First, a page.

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familydinner-1

This is an updated version of a previous post and is published in the May 2013 Issue of School Administrator.

The struggle to find balance between home life and the superintendency — the focus of School Administrator’s November 2012 issue — resonated with me and I am sure with many others who have very public positions in education. Just a few days earlier, I had come across on CNN’s website Michael Takiff’s column “Why Doesn’t Obama Like to Schmooze?” which addressed the challenges a U.S. president faces in balancing his highly public life with his more private family life.

Though on vastly different levels, the parallels are astounding.

In sharp contrast to former President Bill Clinton, who often spent evenings relentlessly connecting with financiers and lawmakers, Takiff points out that Obama works equally hard at being president but at the same time makes every effort to have a balanced family life. To quote from Takiff’s column: “[W]hile he is America’s only president, he is also his daughters’ only father; his duty to them demands that he take time out from his duty to his country. And so he makes sure that at 6:30 each evening he’s seated at the family dinner table. After the meal, he helps his daughters with their homework.”

Changing Rules

Takiff’s profile of Obama struck a chord because I am questioning if parenting is generation-oriented. Does parenthood differ today from that of previous generations? And how is technology affecting the paradigms of traditional work ethics?

Today, it is no longer a point of honour to be the first car in the office parking lot in the morning or the last one to leave at night. That was for many (and still is for some) an expression of hard work, but technology has made it possible to log work hours from a location of our choosing. Certainly, some aspects of my job require that I be present at my office and that I spend face time with others. But I can carry out other duties on my own, in the office, at home, in the evening or at first light of morning.

Since becoming a parent more than a decade ago (and now as the father of four), the first question I always ask when considering a job opportunity — before salary, before potential prospects, before anything else — is this: “What do the evening commitments look like?” Because, like President Obama, I am not interested in being an absentee parent. I am happy doing the work online late into the night and picking it up early the next day. But I want to reserve a window of time between 6 and 9 o’clock at night to engage with my kids on a regular basis.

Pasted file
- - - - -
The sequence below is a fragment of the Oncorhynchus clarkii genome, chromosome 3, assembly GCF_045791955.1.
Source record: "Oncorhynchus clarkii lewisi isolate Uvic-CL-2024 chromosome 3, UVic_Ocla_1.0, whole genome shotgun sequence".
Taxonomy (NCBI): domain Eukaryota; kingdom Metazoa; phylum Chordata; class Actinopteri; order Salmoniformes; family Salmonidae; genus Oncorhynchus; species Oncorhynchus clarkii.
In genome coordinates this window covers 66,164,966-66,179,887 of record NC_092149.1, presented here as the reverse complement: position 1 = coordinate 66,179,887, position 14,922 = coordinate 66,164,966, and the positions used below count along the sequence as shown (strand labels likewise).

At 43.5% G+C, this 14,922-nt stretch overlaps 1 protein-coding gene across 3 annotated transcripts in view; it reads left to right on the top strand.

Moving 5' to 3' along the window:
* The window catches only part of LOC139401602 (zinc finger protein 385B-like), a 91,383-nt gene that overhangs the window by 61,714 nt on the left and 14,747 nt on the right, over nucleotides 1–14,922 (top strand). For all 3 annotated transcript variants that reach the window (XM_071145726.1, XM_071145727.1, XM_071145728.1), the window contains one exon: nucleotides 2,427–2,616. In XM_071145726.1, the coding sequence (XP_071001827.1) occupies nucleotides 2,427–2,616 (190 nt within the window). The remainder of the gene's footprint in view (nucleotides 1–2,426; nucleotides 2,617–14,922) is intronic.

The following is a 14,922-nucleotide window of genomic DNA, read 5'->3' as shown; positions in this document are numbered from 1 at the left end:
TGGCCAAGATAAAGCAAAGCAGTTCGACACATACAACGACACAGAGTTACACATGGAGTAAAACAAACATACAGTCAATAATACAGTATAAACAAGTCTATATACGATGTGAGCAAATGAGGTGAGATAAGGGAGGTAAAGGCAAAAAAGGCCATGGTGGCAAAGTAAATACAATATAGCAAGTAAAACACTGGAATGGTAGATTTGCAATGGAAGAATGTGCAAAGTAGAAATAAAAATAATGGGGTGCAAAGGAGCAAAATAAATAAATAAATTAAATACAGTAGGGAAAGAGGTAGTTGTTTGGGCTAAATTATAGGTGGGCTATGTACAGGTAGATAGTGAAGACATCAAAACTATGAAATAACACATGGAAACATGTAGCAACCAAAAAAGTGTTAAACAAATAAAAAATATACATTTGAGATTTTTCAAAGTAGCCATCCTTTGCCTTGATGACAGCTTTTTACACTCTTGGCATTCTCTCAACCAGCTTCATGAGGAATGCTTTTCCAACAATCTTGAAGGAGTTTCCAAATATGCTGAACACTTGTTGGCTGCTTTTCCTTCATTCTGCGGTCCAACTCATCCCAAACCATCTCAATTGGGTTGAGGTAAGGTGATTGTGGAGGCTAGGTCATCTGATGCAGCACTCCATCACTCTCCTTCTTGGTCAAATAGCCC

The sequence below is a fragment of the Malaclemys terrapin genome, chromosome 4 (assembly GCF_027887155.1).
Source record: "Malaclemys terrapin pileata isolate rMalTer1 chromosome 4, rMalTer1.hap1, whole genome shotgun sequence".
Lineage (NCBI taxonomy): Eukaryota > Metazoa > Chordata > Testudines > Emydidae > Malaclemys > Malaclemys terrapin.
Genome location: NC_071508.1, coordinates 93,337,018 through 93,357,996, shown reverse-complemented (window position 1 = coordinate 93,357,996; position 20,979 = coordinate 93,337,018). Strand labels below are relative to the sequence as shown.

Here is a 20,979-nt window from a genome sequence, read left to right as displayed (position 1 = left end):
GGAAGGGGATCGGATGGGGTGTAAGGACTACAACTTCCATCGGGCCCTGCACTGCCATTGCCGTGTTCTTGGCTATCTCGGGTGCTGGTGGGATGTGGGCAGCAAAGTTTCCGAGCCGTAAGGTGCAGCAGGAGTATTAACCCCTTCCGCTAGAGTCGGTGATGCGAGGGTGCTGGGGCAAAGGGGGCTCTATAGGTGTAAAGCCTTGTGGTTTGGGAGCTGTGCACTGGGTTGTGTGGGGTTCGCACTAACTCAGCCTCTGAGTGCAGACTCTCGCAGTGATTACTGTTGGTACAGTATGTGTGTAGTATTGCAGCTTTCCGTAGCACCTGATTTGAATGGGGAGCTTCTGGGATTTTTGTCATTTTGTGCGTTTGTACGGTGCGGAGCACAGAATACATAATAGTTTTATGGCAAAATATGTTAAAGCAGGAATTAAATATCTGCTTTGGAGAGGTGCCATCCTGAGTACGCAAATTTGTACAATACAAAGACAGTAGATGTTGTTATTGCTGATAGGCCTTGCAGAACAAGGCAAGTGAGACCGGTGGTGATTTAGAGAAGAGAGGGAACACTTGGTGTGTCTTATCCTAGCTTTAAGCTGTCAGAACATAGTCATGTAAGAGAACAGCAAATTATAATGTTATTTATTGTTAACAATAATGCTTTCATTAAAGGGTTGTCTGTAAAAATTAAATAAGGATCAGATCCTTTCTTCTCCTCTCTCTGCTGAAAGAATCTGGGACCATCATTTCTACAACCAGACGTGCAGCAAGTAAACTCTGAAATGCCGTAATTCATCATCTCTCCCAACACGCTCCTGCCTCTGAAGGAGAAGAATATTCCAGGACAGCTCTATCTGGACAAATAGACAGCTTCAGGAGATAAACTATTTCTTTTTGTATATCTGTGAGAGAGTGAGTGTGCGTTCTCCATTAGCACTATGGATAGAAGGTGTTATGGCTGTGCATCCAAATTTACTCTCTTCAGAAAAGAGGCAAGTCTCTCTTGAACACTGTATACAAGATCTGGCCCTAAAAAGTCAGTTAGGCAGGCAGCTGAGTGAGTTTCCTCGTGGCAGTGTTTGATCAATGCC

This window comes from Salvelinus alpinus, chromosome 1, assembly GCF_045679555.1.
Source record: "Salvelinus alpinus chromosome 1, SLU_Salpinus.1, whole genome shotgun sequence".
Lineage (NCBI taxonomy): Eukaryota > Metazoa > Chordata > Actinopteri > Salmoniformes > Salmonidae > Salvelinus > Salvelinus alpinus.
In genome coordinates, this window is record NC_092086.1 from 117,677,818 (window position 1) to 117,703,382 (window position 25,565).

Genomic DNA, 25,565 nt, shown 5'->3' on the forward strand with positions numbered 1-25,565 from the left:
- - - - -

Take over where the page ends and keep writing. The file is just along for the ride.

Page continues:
Now in my third year as a superintendent, I do find the position is what one makes of it, and there are so many ways to do it right. Some superintendents are masters of the community, attending every community function. While this is important, one still needs to pick and choose how to spend one’s time. My focus tends to be about “getting the learning right” in the classrooms, and classrooms sometimes have been a priority over community. I realize what I attend speaks to what I say is important, so these decisions always are made carefully.

Family Friendly

If the president of the United States has figured out a way to be home most evenings by 6:30 to join his family, surely I (and those who work with me and have jobs like mine) can find new ways to be home for dinner a couple of nights a week. It is about choices and priorities.

To the credit of those I am working with in West Vancouver, British Columbia, from staff member to trustees, we are experimenting with more online meetings and looking at doing more of the face-to-face meetings during daytime hours. The six members of our district leadership team all have children in the K-12 system now, so this issue is relevant for all of us. We also have a governing board that is committed to modeling family-friendly values in the workplace.

So if the president can dine with his family most nights, that’s certainly good enough for me to aspire to.

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A long-held tradition in the West Vancouver District, the Growth Plan is one of the most powerful components of our learning culture. Every year, district teachers and administrators review their professional growth plan with opportunities to share their progress with others in their school, as well as across schools. The plan cycle is based on reflection, collaboration, data analysis and evidence.

West Vancouver Superintendents also participate in the same process.